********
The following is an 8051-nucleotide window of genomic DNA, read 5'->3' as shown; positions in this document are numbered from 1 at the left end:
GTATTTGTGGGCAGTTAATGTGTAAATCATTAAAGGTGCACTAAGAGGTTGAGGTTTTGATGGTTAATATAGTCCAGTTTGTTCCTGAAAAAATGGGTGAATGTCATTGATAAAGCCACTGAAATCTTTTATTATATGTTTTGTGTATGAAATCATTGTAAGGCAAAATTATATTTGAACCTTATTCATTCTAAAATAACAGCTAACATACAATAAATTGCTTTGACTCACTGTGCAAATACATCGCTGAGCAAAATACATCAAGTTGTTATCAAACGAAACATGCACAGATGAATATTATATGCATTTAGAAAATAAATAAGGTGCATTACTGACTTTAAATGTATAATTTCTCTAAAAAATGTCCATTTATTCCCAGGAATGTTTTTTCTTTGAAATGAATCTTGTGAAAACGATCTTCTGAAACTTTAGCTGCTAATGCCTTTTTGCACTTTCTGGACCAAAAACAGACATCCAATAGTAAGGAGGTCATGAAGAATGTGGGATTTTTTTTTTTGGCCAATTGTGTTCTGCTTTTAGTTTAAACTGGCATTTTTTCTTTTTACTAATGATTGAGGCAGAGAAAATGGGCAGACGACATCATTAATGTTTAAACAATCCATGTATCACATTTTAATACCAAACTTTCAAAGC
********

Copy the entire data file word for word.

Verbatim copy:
The following is an 8051-nucleotide window of genomic DNA, read 5'->3' as shown; positions in this document are numbered from 1 at the left end:
GTATTTGTGGGCAGTTAATGTGTAAATCATTAAAGGTGCACTAAGAGGTTGAGGTTTTGATGGTTAATATAGTCCAGTTTGTTCCTGAAAAAATGGGTGAATGTCATTGATAAAGCCACTGAAATCTTTTATTATATGTTTTGTGTATGAAATCATTGTAAGGCAAAATTATATTTGAACCTTATTCATTCTAAAATAACAGCTAACATACAATAAATTGCTTTGACTCACTGTGCAAATACATCGCTGAGCAAAATACATCAAGTTGTTATCAAACGAAACATGCACAGATGAATATTATATGCATTTAGAAAATAAATAAGGTGCATTACTGACTTTAAATGTATAATTTCTCTAAAAAATGTCCATTTATTCCCAGGAATGTTTTTTCTTTGAAATGAATCTTGTGAAAACGATCTTCTGAAACTTTAGCTGCTAATGCCTTTTTGCACTTTCTGGACCAAAAACAGACATCCAATAGTAAGGAGGTCATGAAGAATGTGGGATTTTTTTTTTTGGCCAATTGTGTTCTGCTTTTAGTTTAAACTGGCATTTTTTCTTTTTACTAATGATTGAGGCAGAGAAAATGGGCAGACGACATCATTAATGTTTAAACAATCCATGTATCACATTTTAATACCAAACTTTCAAAGC